No to AV ad

How to use politicians to get what you want


I don’t generally recommend books – but How To Use Politicians To Get What You Want is one of those must reads for anyone interested in politics, or how politicians operate. The author Scott Colvin has kindly recorded a short podcast for us to let us know a little bit about the book and how you can use it to solve a problem and get what you want.

It’s certainly on my reading list, and you can get hold of a copy here.



You never know

Today was always going to be a bit of a crappy day. It was the funeral of the Grandma of my wife. Following the funeral my father in law who had just said goodbye to his mother came to our house for a cup of tea. We laughed about how in our view funerals were all a bit strange as we’d both rather people visited or called us while we were alive than feel sad when we have died.

My Grandad once said you could p*ss on his grave when he was gone. I think my father-in law agreed with that sentiment when we joked about it. Less than 45 minutes after having a cup of tea at our house, my father in law died. He was never well in the time I knew him. He was the longest serving dialysis patient in Lincolnshire – so much so that when I had to tell the renal unit who called to see if he could come in today for an earlier slot they were completely shocked. The thing I will always remember is that not once did I ever hear him moan. There was the real possibility that the years of dialysis would have meant he would soon to have to have his leg amputated. Did he moan. No. He just planned where he would hire his wheelchair for his next caravan holiday.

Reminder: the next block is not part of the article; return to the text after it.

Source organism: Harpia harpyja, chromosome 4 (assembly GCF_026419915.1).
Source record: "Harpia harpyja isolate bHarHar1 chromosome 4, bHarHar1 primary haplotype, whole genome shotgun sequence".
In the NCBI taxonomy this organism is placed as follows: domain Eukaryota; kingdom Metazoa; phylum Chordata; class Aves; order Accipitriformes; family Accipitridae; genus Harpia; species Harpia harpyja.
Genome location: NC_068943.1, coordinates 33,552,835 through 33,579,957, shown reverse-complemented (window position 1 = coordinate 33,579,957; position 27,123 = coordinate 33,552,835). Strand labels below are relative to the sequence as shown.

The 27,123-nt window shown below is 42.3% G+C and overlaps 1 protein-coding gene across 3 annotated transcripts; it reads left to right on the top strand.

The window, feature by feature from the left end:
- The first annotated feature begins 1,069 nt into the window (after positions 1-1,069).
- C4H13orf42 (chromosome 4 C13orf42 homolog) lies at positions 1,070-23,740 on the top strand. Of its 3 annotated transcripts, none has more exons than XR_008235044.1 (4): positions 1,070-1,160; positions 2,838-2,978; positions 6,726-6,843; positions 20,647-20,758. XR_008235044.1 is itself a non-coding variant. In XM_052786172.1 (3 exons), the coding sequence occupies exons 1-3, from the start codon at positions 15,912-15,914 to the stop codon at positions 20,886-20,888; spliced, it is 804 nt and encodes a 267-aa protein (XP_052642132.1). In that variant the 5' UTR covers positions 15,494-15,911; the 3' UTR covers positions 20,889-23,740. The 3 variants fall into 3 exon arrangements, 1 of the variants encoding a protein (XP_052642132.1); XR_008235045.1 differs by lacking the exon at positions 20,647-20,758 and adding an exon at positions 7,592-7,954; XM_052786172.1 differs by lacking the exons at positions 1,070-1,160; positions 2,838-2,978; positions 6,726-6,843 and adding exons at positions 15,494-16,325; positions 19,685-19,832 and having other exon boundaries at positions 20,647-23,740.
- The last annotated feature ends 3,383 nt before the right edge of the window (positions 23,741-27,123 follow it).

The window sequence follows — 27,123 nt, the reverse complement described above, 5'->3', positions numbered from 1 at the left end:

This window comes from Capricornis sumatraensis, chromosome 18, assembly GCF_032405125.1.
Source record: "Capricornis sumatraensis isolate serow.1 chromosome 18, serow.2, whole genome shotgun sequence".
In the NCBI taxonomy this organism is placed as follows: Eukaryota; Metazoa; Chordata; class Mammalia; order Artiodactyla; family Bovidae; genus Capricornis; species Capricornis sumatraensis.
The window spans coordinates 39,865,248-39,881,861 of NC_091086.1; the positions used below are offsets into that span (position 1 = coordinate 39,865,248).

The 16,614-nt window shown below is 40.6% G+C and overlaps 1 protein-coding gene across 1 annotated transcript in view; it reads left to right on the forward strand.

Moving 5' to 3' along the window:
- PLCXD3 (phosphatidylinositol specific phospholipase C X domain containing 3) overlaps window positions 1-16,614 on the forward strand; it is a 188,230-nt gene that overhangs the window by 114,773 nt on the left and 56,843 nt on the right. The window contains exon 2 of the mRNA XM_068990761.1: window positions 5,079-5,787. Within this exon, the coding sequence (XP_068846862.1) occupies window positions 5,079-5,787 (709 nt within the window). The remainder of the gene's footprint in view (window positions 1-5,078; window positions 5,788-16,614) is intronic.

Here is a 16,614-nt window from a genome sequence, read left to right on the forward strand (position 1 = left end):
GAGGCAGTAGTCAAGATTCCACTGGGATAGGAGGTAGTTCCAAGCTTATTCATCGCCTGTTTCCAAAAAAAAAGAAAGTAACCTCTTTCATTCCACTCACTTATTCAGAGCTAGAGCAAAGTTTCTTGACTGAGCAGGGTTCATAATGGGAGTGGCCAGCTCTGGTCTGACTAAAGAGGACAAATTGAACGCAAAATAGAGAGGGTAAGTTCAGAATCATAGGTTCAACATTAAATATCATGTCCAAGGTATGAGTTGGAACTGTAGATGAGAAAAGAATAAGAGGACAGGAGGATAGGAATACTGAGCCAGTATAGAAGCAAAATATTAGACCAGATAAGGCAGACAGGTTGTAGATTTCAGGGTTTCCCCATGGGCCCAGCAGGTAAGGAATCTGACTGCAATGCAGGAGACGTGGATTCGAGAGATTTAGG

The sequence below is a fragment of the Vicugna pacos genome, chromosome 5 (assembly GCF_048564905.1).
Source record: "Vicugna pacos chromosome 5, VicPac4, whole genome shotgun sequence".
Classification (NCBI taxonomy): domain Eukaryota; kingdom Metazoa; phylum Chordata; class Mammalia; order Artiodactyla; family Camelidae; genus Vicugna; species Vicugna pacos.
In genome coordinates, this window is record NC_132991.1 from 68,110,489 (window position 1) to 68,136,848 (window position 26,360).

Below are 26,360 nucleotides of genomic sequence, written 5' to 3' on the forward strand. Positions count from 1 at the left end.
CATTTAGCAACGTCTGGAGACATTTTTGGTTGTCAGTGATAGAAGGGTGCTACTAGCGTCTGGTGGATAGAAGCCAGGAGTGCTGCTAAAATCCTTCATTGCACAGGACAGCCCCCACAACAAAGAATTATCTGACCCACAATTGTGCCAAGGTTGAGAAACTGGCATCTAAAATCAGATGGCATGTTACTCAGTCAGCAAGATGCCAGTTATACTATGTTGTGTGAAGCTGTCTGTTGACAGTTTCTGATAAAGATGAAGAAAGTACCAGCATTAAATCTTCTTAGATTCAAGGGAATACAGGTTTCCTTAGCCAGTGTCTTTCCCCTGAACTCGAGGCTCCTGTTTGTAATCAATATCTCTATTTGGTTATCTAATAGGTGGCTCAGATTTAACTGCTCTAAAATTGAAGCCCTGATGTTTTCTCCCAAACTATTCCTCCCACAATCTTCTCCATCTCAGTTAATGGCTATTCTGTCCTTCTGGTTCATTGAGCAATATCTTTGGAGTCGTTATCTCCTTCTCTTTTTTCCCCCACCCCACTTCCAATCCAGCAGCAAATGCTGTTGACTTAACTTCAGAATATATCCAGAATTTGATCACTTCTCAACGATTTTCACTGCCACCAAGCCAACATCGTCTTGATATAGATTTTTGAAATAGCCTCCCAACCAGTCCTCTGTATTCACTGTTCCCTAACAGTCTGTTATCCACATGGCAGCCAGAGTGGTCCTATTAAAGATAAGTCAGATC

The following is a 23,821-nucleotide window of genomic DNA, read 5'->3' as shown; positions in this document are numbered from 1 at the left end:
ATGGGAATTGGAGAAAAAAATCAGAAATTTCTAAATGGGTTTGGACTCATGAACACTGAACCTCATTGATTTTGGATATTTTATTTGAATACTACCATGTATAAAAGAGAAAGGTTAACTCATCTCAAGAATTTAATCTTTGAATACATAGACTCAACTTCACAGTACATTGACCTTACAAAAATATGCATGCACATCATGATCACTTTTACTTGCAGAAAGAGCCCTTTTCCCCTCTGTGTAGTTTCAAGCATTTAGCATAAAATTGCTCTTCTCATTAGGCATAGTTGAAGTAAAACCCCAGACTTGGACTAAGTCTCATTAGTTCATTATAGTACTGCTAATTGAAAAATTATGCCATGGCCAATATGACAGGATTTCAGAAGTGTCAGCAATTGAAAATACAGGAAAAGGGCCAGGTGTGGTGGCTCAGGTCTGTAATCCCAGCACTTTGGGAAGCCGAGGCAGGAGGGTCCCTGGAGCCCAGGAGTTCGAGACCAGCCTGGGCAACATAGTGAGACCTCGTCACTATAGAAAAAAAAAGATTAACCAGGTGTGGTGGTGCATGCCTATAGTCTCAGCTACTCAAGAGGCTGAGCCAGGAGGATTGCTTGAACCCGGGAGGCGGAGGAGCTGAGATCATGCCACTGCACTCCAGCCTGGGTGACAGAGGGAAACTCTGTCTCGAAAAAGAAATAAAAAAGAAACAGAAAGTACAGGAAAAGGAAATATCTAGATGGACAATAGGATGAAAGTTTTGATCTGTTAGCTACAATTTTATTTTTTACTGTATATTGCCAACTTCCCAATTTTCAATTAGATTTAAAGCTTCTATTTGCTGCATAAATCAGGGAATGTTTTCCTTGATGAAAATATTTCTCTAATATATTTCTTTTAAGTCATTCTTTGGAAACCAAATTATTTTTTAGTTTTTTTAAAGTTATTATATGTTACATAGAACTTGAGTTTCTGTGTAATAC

You really never know what’s going to happen. Five hours after attending his mother’s funeral we didn’t really expect to have to start planning another one. So if you are putting off calling someone or perhaps visiting a relative you haven’t seen for a while, maybe just take the time to make that call or that visit. You never know when you won’t get a chance again.

Seven Days Show Episode 61

In the Seven Days Show this week (episode 61) we discuss Libya; Japan and the assumption nuclear power is unsafe; graduate debt; what may be in The Budget this week; and charitable giving.

To listen to the podcast click the play button below:-


Subscribe to Tory Radio on Itunes here

Seven Days Show Episode 60

After our mid season break (it’s not just footballers that need one) The Seven Days Show is back. In episode 60 we are joined by Grant Tucker and Shane Greer.

To listen to the podcast click the play button below. [podcast][/podcast]

We discuss Japan; Libya; Spring Conference; the AV Referendum plus much more.

International Womens Day?

Sorry I just don’t see the point of a day that’s for slightly over half the human population. What’s it supposed to achieve? Enlighten me. Essentially it seems you are pushing the rights of one half over the other. There are cries for an International Mens Day, but I think there is one of them too – and I find that equally pointless.